Don't Use Gimmicks To Undo Military Reforms
Last week, Senator Bernie Sanders (I-VT), chairman of the Senate Committee on Veterans’ Affairs, introduced legislation expanding many veterans' benefits and addressing long standing concerns of the veterans' community. The expansions would cost approximately $30 billion, and could be debated in the Senate as early as this week. It would also undo a military retirement reform in the Ryan-Murray budget agreement. Senator Sanders has suggested that instead of identifying specific policies to offset the costs of the legislation, it could be funded using war savings in the overseas contingency operation category.
Repealing the military retirement provision in the Ryan-Murray agreement without putting any alternative reforms in its place is troubling, because it would reverse a small first step in needed reforms of an outdated military retirement system. Former top generals have been outspoken about the need to reform the growing military retirement system before it crowds out other defense spending. As they described, "Congress was wise to take the first step toward military retirement benefit reform...Much larger reforms must come in the near future." Even if Congress decides to restore the pension cut, they should take a hard look at broader reforms needed to the military pension system instead of relying on phony savings and avoiding the need to make choices and set priorities.
The debated provision will save $6 billion over 10 years by slightly reducing the cost-of-living increases received by military retirees under age 62. These servicemembers can retire as early as age 38, often take high-paying jobs as defense contractors, and get 60 years of pay for 20 years of service. Payments after age 62 are unaffected, as are payments to those who medically retired, such as those wounded in the line of duty.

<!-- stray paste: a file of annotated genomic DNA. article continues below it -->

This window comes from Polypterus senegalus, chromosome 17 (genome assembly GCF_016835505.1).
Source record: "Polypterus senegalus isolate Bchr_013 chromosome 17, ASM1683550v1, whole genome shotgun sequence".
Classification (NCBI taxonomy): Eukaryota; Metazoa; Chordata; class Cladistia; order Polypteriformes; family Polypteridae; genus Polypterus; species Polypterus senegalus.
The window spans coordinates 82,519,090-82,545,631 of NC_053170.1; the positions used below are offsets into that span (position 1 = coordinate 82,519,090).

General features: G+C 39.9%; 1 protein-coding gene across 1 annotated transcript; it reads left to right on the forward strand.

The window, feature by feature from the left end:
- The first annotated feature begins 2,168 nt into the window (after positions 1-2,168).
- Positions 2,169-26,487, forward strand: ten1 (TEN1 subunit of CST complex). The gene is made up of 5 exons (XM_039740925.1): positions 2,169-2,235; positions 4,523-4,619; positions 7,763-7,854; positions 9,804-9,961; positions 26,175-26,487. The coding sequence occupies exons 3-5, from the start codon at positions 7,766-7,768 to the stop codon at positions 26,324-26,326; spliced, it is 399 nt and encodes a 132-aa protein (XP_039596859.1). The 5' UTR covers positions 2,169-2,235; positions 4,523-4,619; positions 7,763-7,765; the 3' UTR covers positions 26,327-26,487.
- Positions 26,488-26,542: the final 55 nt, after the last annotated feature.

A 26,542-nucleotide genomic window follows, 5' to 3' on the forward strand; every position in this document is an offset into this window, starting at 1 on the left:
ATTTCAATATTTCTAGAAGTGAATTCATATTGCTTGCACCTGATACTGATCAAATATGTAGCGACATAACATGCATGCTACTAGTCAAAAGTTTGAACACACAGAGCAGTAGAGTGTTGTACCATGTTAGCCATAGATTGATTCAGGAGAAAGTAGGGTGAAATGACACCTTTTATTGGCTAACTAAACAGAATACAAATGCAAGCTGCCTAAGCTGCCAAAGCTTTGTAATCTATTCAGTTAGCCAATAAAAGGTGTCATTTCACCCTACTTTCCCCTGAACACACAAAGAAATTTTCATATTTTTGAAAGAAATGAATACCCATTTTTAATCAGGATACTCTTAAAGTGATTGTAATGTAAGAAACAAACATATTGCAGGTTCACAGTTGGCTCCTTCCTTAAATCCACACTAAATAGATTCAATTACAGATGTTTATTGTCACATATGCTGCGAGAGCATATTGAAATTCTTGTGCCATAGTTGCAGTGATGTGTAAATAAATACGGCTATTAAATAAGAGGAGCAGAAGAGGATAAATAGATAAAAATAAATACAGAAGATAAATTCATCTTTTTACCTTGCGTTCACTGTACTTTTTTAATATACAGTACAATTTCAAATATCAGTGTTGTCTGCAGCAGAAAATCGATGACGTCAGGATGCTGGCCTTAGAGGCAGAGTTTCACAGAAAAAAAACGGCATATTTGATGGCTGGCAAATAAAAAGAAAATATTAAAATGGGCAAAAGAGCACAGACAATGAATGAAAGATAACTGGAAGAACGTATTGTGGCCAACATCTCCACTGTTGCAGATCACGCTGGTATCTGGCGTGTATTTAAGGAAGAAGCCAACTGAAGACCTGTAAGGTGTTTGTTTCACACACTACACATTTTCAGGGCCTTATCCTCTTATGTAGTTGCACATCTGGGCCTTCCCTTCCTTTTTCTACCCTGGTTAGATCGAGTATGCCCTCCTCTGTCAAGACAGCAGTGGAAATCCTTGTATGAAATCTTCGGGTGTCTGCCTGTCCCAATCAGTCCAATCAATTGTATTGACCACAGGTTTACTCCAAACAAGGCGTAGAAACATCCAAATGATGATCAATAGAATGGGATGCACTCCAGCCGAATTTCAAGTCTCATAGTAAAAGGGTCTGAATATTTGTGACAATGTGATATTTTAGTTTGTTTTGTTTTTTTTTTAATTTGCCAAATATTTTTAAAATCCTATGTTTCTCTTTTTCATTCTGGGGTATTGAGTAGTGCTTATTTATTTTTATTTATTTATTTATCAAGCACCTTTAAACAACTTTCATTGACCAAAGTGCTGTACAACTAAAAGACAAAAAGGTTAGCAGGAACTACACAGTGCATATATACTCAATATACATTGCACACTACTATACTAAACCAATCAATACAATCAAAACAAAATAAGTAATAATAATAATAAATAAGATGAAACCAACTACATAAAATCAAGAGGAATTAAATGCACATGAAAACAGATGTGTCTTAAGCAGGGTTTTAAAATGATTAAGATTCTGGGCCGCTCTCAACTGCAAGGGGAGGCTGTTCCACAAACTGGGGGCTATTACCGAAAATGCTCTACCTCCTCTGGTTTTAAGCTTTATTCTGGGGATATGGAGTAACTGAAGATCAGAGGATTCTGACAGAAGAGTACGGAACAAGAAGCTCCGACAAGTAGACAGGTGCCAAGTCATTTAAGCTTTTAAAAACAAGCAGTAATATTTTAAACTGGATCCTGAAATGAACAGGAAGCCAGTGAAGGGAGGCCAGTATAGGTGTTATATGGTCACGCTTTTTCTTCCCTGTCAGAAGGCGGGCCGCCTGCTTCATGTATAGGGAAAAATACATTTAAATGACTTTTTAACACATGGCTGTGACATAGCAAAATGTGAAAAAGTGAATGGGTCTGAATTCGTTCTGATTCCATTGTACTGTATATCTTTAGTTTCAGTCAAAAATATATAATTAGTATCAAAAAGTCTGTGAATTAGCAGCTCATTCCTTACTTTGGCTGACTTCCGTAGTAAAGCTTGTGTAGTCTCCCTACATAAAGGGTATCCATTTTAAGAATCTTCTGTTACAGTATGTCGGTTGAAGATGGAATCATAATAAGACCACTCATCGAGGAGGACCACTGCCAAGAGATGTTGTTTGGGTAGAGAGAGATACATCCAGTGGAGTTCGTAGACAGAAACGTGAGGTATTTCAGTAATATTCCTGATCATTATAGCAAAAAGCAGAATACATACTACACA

We've often called on legislators to abide by "pay-as-you-go" provisions, ensuring that policymakers do no harm to the deficit by paying for any change with savings or new revenue elsewhere in the budget. However, press reports suggest that the Sanders bill would rely on the war savings gimmick to offset its costs. This gimmick would count savings from winding down the wars in Afghanistan and Iraq. However, as the Congressional Budget Office has noted, there is not an “overseas contingency operations fund” set aside in the Treasury that can be tapped to fund other programs but rather a category of spending exempted from budget caps that is already scheduled to decline. Since this decline is already scheduled, using these "savings" will increase the deficit. (See our infographic summarizing the war gimmick here.) Capping the amount spent on wars overseas is a responsible step forward by locking in already scheduled savings, but does not represent new savings that can be used to pay for other legislation. For example, the omnibus legislation in mid-January may have skirted the strict caps on defense spending by labeling extra money as uncapped war spending.
When the Senate debates this legislation later this week, they can consider the benefits of the proposed veterans' expansions. If Senators conclude that the improvements in veterans' programs and restoring full cost of living adjustments for working-age military retirees are worthwhile priorities, they should be willing to make tough choices to offset the costs of these benefits with other savings. It would be a mistake to avoid this tough choice about budget priorities by pretending to pay for the bill with a phony war savings gimmick.
- Editorial Boards: Tiny Pension Cut is a Good Move
- Understanding the Defense Retirement Reforms in the Bipartisan Budget Act
- Lawmakers Must Abide By PAYGO...Here's Why
- Keep the War Gimmick Out of Doc Fix Discussions
- The War Gimmick Simplified
Update: While the $30 billion cost estimate was provided by Sanders during a news conference, CBO later released an estimate of the portion of the bill dealing with direct (mandatory) spending. The bill would increase direct spending by $7.6 billion over 10 years, along with requiring an additional "tens of billions of dollars over the 2014-2018 period, primarily to expand veterans’ healthcare benefits."